The 2012 report of the “two-coast, three-region Foxconn-watch student action group” points out that Foxconn’s overtime exceeded the 36 hour maximum specified in the Labor Law, and according to our follow-up research, this condition has not changed. One frontline Foxconn worker reported to the research group that during the busy season, he worked over 140 hours of overtime per month for several months in a row, one month even working 152 hours of overtime. The factory requested workers take “13-to-1”, or even “30-to-1” work-to-rest arrangements. In order to cover up such illegal practices, Foxconn instructed workers not to punch in to work on Sundays, in order that workers’ records would reflect the supposed “6-to-1” ratio, while secretly compensating the extremely excessive overtime in the form of bonuses. Foxconn intentionally ignored the “one day of rest per week” requirement specified in China’s Labor Law, and intentionally fabricated appearances to cover up these practices; this is extremely malicious illegal behavior. Furthermore, as a Fortune 500 major enterprise, Foxconn should be acting as a model in respecting the law, but instead it offered “constant overtime is a problem faced by all manufacturing enterprises” as an excuse for its obviously illegal behavior, arrogantly ignoring the basic requirements of the Labor Law. It knowingly breaks the law, holding contempt the authority of our nation’s legal system!
II. Foxconn’s inadequate base wage is the primary reason that workers are forced to accept constant overtime.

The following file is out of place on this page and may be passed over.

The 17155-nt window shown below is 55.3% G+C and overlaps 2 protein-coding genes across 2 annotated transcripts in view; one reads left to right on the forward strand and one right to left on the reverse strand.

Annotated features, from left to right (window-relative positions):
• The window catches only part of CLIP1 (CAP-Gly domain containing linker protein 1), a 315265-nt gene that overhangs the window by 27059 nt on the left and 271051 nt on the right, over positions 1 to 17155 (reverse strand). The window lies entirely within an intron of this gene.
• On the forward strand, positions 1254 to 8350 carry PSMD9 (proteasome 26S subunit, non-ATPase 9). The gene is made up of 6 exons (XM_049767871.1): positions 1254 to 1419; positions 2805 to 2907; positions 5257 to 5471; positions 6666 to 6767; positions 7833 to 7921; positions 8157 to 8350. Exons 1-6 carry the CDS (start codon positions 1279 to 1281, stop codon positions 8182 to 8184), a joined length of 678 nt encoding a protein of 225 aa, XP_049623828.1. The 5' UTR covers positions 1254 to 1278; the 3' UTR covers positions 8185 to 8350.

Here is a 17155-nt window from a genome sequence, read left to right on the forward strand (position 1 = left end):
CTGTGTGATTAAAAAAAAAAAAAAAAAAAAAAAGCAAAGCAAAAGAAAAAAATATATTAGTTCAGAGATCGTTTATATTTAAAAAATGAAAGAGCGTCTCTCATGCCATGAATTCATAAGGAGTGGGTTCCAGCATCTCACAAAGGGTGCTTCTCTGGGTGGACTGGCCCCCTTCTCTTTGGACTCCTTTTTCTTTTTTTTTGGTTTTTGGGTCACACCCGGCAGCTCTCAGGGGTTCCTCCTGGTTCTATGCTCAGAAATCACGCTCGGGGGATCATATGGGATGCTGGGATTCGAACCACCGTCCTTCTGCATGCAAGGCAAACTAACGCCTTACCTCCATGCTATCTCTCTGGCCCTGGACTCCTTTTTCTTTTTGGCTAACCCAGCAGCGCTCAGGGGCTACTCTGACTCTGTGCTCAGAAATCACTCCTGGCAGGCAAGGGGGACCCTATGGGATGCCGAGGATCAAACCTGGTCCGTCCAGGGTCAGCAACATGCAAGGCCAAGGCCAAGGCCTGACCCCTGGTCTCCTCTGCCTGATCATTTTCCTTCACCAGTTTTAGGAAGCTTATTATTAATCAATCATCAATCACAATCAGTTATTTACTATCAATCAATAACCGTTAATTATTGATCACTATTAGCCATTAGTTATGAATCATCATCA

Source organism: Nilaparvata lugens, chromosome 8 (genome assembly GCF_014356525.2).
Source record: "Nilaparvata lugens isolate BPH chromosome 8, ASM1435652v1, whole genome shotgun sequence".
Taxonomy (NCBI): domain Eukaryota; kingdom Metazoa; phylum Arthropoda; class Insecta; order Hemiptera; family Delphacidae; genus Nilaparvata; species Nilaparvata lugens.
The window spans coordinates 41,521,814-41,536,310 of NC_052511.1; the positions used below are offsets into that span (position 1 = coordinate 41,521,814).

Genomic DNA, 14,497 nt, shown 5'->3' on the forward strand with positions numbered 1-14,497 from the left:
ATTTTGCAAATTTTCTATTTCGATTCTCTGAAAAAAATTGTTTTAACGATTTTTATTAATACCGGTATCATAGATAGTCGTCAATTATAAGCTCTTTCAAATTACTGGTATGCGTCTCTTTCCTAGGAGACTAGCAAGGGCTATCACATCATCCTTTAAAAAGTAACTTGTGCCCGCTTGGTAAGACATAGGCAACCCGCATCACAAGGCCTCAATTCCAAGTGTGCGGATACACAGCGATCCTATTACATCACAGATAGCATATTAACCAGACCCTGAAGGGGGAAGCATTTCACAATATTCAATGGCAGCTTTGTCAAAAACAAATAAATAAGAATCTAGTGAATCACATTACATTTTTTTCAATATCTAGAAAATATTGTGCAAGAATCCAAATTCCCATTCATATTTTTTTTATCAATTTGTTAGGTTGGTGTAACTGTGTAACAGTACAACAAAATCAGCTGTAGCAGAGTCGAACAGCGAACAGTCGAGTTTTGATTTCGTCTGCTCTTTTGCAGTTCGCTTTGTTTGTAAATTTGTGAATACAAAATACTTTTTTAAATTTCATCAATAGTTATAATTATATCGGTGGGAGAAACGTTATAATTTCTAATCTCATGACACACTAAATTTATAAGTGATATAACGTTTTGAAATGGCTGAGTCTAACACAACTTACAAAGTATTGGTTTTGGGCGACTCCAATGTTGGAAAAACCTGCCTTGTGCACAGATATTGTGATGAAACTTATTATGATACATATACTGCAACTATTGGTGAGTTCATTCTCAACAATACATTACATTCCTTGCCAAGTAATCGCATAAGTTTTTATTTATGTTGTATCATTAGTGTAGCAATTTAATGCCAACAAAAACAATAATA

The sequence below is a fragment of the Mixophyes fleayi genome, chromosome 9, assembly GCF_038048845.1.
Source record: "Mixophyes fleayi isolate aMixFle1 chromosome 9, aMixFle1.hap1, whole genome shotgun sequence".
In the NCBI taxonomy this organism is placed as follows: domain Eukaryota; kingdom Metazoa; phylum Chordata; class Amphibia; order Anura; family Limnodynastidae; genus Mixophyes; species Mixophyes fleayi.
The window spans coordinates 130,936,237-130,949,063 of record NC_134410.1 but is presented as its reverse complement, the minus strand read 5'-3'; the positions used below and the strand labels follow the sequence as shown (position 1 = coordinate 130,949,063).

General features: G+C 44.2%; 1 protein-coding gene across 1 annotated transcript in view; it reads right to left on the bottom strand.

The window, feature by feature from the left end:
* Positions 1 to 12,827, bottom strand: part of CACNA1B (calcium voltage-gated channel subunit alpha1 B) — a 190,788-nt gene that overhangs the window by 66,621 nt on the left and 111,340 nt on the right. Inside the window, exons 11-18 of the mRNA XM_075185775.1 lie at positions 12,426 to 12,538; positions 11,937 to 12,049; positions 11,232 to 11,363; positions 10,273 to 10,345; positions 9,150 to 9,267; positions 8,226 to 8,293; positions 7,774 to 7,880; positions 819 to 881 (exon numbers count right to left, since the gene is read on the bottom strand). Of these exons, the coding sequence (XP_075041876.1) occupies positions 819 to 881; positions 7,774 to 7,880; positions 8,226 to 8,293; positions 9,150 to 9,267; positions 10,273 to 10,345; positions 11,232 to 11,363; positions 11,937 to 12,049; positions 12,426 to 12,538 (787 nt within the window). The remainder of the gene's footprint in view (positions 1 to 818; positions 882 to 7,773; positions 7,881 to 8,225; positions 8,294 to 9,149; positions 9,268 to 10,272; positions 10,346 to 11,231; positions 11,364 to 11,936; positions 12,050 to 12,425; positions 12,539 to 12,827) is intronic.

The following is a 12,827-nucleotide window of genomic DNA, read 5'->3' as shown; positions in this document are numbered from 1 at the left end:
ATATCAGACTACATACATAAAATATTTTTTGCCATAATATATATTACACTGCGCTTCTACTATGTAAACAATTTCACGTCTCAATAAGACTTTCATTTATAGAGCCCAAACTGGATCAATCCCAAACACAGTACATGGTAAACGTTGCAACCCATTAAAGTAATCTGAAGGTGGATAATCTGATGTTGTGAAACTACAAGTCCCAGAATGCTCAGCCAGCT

As expressed in its open letter, Foxconn believes it has already been “continuously increasing workers’ base wages and subsidies”, but this does not accord with our research findings. In 2010, after the series of Foxconn workers suicides, Foxconn enacted a relatively large increase in workers’ base wages, but this was in truth simply cutting the room and board subsidies workers had previously received and adding them in cash form into workers’ base wages. There was no real increase in frontline workers’ real income.
Furthermore, since 2010, Foxconn’s wage growth has stagnated. In Shenzhen, for example, Foxconn announced in October 2010 that workers’ base wages would be raised to 1800-2200 yuan. Four years later, most frontline workers’ base wages are only 1900-2300 yuan. In four years, wages have only increased by 100 yuan, even less than the increase in the consumer product index. Workers have commented that their basic compensation today is “even worse than before the suicides”! This is Foxconn’s so called “continuously increasing workers base wages and subsidies”! In 2012, Foxconn CEO Terry Gou once declared he would in one year’s time increase mainland Chinese workers’ base wages to the level of Taiwanese workers’, approximately 4000-4400 yuan per month. Two and a half years later, it is evident that Gou’s public promise was just a joke played on Foxconn’s million plus mainland workers. Gou had other motives in publically creating and promoting such a rumor.